Every day, your heart tirelessly pumps hundreds of liters of blood to supply your body’s needs. It does not even stop for a single minute to rest. Over time, however, your heart grows tired and begins to manifest symptoms of ‘wear and tear’. It may first exhibit its gradual deterioration in occasional chest pains that may often feel like your heart is breaking. What characterizes a chest pain and when should this alarm you?
Chest Pains-an Overview
Chest pains can occur in varying degrees. Some of these can be nothing more than a dull ache that radiates to your neck and arms. The other can be as painful as a sharp stab, causing burning and crushing pain to spread to your jaw, neck, and back or arms. In all cases, sufferers experience recurring pressure and painful tightness in the chest that could last for several minutes.
Pain in your chest is a symptom of an underlying problem – either with your heart or other body organs. A common case of it is heartburn, which makes the sufferer feel a painful and burning sensation behind the breastbone, indicating problems with either the heart or the stomach. When this symptom is a prelude to a heart attack, it occurs along with nausea, dizziness, cold sweat, and shortness of breath. When it occurs due to a non-heart problem, the sufferer experiences a kind of pain that may seem to get better with a change in body position but intensifies with coughing and deep breaths.
No matter what the underlying cause for this chronic inflammation is, it requires medical attention. See your doctor immediately if you think you are experiencing a heart attack. Those with heart conditions may find it beneficial to take natural heart supplements such as forskolin that helps ease the blood flow, regulate blood pressure, and prevent heart attacks.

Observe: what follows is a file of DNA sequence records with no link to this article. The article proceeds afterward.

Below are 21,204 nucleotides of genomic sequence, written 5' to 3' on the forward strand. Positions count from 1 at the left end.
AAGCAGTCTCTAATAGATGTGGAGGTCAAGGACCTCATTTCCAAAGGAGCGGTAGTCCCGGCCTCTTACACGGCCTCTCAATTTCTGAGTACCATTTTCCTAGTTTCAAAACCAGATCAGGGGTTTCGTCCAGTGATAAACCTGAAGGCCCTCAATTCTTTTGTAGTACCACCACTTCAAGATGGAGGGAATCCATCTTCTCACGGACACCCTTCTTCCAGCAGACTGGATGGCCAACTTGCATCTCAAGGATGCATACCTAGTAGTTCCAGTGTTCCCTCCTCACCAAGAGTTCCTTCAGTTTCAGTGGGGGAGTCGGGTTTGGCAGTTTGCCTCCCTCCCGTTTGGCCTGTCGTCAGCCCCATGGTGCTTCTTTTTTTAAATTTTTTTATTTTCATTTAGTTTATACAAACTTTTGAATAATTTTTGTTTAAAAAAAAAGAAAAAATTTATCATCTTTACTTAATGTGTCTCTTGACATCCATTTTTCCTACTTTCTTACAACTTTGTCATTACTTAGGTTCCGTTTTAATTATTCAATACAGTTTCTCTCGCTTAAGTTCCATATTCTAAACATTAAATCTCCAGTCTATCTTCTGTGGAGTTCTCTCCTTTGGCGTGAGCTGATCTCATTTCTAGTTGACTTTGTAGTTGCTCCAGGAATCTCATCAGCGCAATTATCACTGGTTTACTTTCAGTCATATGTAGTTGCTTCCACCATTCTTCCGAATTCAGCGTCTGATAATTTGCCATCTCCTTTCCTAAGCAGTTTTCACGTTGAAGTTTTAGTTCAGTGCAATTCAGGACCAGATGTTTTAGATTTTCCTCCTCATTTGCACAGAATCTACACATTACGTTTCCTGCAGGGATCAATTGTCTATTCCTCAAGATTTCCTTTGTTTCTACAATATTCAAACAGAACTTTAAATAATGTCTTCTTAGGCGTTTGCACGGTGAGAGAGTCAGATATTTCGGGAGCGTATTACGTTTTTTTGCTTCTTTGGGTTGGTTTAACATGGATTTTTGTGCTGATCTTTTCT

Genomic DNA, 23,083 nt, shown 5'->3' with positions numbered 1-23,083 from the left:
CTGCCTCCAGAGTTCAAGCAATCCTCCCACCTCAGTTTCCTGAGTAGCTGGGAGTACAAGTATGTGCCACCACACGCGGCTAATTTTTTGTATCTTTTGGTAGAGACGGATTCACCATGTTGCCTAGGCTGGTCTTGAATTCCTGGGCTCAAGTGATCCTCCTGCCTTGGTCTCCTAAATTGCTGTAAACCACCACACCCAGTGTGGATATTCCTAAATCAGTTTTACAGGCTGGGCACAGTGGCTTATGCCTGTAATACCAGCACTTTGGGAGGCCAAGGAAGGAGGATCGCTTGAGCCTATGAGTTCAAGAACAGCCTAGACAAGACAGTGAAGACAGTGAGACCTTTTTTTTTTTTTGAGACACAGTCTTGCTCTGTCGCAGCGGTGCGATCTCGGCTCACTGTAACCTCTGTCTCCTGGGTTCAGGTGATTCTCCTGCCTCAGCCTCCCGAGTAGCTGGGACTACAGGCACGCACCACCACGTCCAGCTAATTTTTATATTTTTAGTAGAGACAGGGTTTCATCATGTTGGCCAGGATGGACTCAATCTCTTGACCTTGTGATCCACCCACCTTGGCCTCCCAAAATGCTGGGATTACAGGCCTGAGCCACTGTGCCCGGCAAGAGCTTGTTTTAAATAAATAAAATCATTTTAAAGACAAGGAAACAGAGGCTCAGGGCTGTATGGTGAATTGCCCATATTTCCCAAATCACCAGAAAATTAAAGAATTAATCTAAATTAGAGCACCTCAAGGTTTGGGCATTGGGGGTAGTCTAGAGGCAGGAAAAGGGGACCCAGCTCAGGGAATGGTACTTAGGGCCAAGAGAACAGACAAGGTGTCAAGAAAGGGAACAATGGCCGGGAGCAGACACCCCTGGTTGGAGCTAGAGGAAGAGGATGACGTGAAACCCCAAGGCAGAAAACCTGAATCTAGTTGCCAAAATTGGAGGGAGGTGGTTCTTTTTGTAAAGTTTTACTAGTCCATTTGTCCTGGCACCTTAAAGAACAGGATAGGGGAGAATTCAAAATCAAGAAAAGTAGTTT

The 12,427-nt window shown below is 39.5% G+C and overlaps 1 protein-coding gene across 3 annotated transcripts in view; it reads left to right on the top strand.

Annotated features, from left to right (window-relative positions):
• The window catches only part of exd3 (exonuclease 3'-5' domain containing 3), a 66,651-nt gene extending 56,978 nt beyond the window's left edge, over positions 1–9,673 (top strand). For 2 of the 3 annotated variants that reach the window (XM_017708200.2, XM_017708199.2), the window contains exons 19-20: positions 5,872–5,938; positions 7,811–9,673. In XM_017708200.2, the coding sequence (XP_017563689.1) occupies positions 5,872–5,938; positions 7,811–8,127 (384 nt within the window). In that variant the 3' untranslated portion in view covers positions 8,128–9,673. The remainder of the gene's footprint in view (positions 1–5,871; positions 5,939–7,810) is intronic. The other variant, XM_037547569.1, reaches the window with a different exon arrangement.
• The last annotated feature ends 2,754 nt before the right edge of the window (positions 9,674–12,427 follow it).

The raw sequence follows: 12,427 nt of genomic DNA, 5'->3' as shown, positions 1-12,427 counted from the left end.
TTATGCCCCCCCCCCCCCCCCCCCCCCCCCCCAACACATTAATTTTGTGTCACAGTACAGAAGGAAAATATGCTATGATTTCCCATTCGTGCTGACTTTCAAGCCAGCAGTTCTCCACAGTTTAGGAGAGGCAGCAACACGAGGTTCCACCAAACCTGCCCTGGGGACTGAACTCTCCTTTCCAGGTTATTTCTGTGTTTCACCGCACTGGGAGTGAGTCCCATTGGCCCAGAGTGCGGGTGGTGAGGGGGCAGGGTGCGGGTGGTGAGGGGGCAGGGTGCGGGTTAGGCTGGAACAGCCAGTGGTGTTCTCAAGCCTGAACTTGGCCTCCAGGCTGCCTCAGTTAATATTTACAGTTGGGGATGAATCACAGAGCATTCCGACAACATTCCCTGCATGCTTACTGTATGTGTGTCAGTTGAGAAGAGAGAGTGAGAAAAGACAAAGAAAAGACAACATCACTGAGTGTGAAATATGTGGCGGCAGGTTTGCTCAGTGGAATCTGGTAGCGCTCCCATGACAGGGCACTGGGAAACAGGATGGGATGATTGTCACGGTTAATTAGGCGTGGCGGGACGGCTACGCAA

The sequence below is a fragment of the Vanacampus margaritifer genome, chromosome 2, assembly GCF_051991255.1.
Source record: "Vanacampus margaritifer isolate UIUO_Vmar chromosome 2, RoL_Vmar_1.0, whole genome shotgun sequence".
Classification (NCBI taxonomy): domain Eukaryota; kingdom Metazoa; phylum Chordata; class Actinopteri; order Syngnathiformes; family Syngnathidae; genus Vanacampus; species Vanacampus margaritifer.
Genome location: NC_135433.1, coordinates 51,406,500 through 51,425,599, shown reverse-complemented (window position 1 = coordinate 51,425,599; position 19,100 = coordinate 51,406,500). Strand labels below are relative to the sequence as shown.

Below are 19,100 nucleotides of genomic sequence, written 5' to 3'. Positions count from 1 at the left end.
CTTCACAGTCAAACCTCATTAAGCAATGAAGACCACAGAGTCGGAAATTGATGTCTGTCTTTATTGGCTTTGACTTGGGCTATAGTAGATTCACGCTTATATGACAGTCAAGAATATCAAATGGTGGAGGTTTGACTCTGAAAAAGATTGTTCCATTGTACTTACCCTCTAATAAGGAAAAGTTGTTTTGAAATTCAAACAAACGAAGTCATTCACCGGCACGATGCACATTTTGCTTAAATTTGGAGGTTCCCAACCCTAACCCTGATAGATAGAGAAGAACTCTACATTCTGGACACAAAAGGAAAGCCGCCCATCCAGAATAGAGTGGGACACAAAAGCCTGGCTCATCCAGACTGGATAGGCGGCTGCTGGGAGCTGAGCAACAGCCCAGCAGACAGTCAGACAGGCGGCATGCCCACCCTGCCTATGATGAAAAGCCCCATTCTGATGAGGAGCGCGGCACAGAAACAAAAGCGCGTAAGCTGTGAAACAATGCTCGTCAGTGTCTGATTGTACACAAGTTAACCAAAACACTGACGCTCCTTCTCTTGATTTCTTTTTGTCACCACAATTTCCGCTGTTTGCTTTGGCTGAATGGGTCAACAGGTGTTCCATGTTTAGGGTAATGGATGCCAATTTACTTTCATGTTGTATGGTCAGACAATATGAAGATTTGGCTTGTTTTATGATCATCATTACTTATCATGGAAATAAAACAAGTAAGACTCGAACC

The paragraphs below will outline some heart-related, digestive, and muscular causes of chest pain.
There are several heart-related causes to some forms of chest pain.
1. Heart attack – A heart attack occurs when your blood clots and obstructs the flow of your blood to your heart muscle.
2. Angina – Angina occurs due to plaque buildup on the inner walls of your arteries that constrict blood flow.
3. Aortic dissection – This fatal medical condition occurs when the inner layers of your aorta separates, forcing blood to flow between the layers and causing it to rupture.
4. Pericarditis – This medical condition occurs when the sac that surrounds your heart, the pericardium, swell and causes sharp stabs of pain that get worse when you lay down or inhale.
Some chest pains occur due to problems in your digestive organs.
1. Heartburn – Like the previous paragraphs mention, heartburn causes a painful and burning sensation behind the breastbone; this occurs when acid from your stomach washes up into your esophagus.
2. Swallowing Disorders – Your chest pain could be a result of some abnormalities in your esophagus, making it difficult and painful for you to swallow.
3. Pancreas and Gallbladder Problems – Individuals who have problems in their gallbladders and pancreas experience abdominal pain that can radiate to their chests.
Bone and Muscle Causes
1. Costochondritis – This type of chest pain occurs when the cartilage joining your breastbone to your ribs swell, causing you pain.
2. Sore muscles – Fibromyalgia, a type of chronic pain syndrome, can cause frequent muscle-related chest pain.
3. Injured ribs – Chest pain can also be due to a broken or injured rib.